At the end of 2003/beginning of 2004, there were about two million people, representing 60% of the population, still living below the poverty line with less than $ 2 per day, as compared to 23% before September 2000. Nearly half of the people in working age were unemployed. Approximately 40% of the population were estimated to have reduced both quantity and quality food intake, with chronic malnutrition and widespread iron deficiency anaemia especially among children below the age of five. The daily level of water consumption in the West Bank, where more than 200.000 people depend on water brought in by tankers, continued to be half the amount recommended by the World Health Organisation (WHO)(4). The psychological impact, especially on children, remained dramatic.
In November 2003, the United Nations launched a humanitarian appeal for 2004 for an amount of more than $ 305 million(5).
As noted(6), "the frustration among donors over the diversion of development aid to humanitarian needs, coupled with the almost daily obstructions that Israeli security measures cause to the delivery of humanitarian assistance, is causing some donors to diminish or curtail their funding programmes... Only a lifting of the policy of closures, coupled with a continued commitment from donors, will assist the reconstruction and development of the Palestinian economy".
Lebanon hosts more than 390.000(7) Palestinian refugees registered by UNRWA(8). They represent 11.4% of the country's population. 56% of them live in 12 overcrowded camps. In addition, an estimated 45.000 non-UNRWA registered(9) and 5.000 non-identified(10) Palestinians live in Lebanon without any identification paper, mostly in unofficial gatherings, in appalling hygiene conditions and without access to the services provided by UNRWA, such as basic education, health and relief and social services.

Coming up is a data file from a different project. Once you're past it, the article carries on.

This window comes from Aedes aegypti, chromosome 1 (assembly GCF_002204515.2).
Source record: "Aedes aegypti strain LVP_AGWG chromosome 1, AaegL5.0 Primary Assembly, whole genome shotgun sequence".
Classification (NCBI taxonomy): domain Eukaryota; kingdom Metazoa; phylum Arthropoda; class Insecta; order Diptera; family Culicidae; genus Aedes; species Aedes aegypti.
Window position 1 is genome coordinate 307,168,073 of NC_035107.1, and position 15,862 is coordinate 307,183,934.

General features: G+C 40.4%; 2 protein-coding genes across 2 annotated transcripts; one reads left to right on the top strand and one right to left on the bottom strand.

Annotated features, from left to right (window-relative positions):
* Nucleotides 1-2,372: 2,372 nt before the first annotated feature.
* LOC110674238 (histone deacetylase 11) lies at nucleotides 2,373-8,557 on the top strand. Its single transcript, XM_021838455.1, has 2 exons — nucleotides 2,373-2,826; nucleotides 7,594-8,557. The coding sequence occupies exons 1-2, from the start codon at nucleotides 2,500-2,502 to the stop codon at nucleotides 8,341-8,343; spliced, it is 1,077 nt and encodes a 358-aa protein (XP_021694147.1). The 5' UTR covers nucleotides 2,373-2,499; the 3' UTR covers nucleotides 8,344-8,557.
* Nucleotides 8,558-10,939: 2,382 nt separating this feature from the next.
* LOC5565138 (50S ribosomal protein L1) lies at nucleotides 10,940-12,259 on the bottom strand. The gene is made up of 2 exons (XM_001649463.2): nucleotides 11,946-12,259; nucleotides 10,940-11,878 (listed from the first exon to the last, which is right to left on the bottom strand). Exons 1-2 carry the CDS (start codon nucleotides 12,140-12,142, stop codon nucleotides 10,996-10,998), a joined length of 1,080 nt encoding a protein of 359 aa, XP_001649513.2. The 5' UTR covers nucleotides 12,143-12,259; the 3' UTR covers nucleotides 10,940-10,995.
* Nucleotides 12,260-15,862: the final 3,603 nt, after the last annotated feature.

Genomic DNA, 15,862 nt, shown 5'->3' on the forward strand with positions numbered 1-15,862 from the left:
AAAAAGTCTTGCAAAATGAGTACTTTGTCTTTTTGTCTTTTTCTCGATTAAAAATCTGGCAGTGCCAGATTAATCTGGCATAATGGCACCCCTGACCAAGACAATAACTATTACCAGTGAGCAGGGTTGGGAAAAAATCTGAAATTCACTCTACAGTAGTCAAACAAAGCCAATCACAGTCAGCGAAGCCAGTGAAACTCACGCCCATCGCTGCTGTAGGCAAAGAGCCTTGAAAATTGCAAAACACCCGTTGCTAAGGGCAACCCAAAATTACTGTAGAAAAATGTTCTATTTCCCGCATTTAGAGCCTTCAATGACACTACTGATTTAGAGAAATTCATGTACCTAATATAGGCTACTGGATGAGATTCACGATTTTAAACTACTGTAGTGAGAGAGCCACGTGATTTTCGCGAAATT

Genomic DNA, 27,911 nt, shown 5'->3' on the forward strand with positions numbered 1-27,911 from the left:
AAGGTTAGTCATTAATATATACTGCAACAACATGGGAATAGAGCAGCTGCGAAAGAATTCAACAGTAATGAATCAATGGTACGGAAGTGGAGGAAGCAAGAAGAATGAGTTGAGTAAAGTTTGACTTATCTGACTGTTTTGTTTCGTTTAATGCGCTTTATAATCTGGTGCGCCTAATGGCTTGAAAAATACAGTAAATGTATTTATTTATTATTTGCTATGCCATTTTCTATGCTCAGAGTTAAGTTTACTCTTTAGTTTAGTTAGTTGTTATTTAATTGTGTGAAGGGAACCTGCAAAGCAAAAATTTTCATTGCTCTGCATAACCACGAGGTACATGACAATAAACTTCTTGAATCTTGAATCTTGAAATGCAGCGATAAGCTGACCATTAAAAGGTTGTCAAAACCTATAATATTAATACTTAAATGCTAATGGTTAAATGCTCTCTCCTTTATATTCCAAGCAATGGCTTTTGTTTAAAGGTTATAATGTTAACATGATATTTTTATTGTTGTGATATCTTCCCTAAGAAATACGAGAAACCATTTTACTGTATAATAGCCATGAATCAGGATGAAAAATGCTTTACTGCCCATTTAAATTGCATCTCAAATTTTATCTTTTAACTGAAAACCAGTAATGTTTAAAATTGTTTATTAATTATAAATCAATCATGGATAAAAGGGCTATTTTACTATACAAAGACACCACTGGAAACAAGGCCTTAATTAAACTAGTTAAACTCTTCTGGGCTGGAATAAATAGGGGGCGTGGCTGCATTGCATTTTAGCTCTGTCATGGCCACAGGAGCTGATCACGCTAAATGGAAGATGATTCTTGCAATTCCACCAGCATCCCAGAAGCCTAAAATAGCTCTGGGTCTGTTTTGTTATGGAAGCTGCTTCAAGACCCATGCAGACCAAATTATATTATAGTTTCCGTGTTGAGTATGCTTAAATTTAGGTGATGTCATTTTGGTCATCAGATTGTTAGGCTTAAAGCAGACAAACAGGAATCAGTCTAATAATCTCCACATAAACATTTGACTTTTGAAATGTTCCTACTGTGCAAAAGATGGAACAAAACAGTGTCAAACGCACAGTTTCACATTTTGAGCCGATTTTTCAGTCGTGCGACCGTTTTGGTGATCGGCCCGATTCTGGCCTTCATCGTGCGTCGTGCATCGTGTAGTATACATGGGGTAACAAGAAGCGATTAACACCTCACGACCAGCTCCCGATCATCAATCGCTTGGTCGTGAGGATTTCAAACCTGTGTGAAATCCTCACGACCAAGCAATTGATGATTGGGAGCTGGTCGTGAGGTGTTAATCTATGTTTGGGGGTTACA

Lebanese internal politics prevents these gatherings from gaining the official status of 'municipalities' that would entitle them to benefit from basic infrastructure such as water and sanitation services. The absence of an appropriate legal status and protection has put them in a situation of extreme vulnerability. Unemployment stands at about 40% and, in spite of their contributions to the fiscal system, those among the Palestinians who are employed do not have access to social security.
A Lebanese Ministerial Decree of 1995 prevents them from working in 72 trades and profession. Their freedom to exit and enter Lebanon, thus their opportunities for temporary work outside their country of residence, is restricted. For many of them working in Lebanon as daily laborers remains the only alternative. Most of the families have an irregular daily income of not more than € 1.5 per person.
In short, Palestinians in Lebanon remain a group of people with forgotten needs within a visible long-standing political crisis.
The EU drew attention to the plight of Palestinian refugees at the 3rd EU-Lebanon Cooperation Council on 24 February 2004 in Brussels, noting in its Statement at the Council that 'it urges the government [of Lebanon] to take steps to improve their rights as well as the humanitarian conditions facing those refugees housed in camps, underlining that poor social, economic and living conditions lead to despair and extremism'.